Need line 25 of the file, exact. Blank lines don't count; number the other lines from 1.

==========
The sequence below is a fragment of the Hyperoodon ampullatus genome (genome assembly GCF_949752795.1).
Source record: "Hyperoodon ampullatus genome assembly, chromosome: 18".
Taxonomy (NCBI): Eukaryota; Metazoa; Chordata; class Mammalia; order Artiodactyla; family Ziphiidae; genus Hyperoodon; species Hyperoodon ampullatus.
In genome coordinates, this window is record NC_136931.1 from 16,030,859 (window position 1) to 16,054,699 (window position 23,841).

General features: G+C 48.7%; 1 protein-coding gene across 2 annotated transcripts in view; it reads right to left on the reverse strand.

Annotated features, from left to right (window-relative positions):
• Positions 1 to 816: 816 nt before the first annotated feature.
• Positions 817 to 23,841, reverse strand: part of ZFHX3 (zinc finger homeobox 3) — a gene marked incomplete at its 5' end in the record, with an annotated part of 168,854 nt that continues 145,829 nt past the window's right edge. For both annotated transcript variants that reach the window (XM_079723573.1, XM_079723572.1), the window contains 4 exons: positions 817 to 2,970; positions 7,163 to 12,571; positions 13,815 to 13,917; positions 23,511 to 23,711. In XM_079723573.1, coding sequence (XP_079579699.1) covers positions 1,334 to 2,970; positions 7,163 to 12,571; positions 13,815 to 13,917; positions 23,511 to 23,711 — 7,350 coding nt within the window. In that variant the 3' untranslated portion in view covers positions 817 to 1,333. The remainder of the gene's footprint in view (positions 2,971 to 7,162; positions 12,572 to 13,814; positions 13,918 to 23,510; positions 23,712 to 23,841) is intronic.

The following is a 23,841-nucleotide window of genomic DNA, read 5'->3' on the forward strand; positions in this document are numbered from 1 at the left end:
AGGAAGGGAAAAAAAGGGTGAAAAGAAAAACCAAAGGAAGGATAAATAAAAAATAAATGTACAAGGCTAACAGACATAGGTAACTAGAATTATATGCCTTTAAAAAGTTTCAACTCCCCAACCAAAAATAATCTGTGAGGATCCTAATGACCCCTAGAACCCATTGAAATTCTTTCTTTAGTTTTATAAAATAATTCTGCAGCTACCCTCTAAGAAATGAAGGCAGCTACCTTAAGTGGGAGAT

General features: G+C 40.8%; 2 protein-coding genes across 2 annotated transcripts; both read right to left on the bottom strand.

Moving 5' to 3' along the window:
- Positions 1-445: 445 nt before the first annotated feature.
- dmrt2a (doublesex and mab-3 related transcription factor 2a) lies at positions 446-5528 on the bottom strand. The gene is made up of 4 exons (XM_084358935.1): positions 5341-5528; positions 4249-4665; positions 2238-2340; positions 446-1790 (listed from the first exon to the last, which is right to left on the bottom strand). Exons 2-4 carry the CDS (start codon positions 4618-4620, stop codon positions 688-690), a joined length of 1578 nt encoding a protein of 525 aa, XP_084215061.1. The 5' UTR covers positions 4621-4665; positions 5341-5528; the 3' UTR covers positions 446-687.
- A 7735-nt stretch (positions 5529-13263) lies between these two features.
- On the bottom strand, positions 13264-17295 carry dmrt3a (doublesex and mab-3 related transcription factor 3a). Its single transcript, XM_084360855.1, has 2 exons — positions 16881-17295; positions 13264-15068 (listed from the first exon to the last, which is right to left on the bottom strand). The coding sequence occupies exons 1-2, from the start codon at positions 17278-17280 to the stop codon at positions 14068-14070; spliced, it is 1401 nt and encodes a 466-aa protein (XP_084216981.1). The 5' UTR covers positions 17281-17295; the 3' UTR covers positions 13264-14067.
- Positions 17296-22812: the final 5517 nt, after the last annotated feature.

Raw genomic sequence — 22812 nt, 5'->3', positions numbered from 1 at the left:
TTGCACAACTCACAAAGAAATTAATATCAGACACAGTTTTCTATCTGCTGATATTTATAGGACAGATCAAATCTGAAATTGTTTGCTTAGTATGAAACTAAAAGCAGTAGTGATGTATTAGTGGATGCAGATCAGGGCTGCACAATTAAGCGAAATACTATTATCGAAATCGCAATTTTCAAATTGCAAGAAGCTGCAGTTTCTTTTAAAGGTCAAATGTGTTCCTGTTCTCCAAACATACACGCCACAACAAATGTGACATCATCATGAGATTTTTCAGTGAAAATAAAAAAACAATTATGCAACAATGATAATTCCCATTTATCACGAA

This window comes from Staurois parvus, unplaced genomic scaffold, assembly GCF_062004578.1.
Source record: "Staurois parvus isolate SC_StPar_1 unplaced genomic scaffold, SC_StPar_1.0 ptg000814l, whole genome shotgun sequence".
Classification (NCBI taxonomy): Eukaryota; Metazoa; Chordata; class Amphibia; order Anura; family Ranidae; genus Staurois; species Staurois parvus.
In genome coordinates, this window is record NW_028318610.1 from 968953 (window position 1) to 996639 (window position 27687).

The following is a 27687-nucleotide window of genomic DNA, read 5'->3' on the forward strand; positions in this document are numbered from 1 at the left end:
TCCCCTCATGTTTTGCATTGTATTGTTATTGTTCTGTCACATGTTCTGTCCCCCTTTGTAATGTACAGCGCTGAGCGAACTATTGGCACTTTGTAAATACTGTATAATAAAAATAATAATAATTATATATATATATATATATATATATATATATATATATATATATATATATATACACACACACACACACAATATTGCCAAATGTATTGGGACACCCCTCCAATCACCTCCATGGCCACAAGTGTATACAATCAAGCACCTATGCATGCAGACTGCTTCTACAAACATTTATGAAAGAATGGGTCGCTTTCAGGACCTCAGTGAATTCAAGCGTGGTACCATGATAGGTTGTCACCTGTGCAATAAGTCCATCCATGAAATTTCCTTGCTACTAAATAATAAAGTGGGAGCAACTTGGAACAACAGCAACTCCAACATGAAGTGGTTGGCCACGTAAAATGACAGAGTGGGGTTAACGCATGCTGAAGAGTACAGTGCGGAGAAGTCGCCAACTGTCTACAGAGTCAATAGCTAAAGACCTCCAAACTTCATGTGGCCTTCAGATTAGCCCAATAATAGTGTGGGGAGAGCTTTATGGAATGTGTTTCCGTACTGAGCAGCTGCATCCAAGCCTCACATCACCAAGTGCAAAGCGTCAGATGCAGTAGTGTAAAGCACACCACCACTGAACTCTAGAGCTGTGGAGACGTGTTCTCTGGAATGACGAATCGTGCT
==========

TCCCCTCATGTTTTGCATTGTATTGTTATTGTTCTGTCACATGTTCTGTCCCCCTTTGTAATGTACAGCGCTGAGCGAACTATTGGCACTTTGTAAATACTGTATAATAAAAATAATAATAATTATATATATATATATATATATATATATATATATATATATATATATATATATACACACACACACACACAATATTGCCAAATGTATTGGGACACCCCTCCAATCACCTCCATGGCCACAAGTGTATACAATCAAGCACCTATGCATGCAGACTGCTTCTACAAACATTTATGAAAGAATGGGTCGCTTTCAGGACCTCAGTGAATTCAAGCGTGGTACCATGATAGGTTGTCACCTGTGCAATAAGTCCATCCATGAAATTTCCTTGCTACTAAATAATAAAGTGGGAGCAACTTGGAACAACAGCAACTCCAACATGAAGTGGTTGGCCACGTAAAATGACAGAGTGGGGTTAACGCATGCTGAAGAGTACAGTGCGGAGAAGTCGCCAACTGTCTACAGAGTCAATAGCTAAAGACCTCCAAACTTCATGTGGCCTTCAGATTAGCCCAATAATAGTGTGGGGAGAGCTTTATGGAATGTGTTTCCGTACTGAGCAGCTGCATCCAAGCCTCACATCACCAAGTGCAAAGCGTCAGATGCAGTAGTGTAAAGCACACCACCACTGAACTCTAGAGCTGTGGAGACGTGTTCTCTGGAATGACGAATCGTGCT